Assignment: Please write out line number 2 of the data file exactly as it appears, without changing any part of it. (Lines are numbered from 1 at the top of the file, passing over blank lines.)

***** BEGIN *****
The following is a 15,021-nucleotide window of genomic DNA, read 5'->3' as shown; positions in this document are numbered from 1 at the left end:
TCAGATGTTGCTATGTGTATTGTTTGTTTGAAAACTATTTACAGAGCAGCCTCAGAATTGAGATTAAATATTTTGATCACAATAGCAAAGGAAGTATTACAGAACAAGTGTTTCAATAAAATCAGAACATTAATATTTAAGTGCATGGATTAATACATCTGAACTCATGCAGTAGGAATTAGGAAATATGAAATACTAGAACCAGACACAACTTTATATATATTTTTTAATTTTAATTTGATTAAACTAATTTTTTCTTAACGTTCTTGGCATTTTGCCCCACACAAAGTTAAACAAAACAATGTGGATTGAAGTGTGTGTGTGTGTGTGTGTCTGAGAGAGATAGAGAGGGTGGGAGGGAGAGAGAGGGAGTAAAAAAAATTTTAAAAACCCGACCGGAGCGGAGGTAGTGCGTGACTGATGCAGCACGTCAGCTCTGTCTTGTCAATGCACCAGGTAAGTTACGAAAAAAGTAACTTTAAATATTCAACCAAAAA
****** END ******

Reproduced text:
TCAGATGTTGCTATGTGTATTGTTTGTTTGAAAACTATTTACAGAGCAGCCTCAGAATTGAGATTAAATATTTTGATCACAATAGCAAAGGAAGTATTACAGAACAAGTGTTTCAATAAAATCAGAACATTAATATTTAAGTGCATGGATTAATACATCTGAACTCATGCAGTAGGAATTAGGAAATATGAAATACTAGAACCAGACACAACTTTATATATATTTTTTAATTTTAATTTGATTAAACTAATTTTTTCTTAACGTTCTTGGCATTTTGCCCCACACAAAGTTAAACAAAACAATGTGGATTGAAGTGTGTGTGTGTGTGTGTGTCTGAGAGAGATAGAGAGGGTGGGAGGGAGAGAGAGGGAGTAAAAAAAATTTTAAAAACCCGACCGGAGCGGAGGTAGTGCGTGACTGATGCAGCACGTCAGCTCTGTCTTGTCAATGCACCAGGTAAGTTACGAAAAAAGTAACTTTAAATATTCAACCAAAAA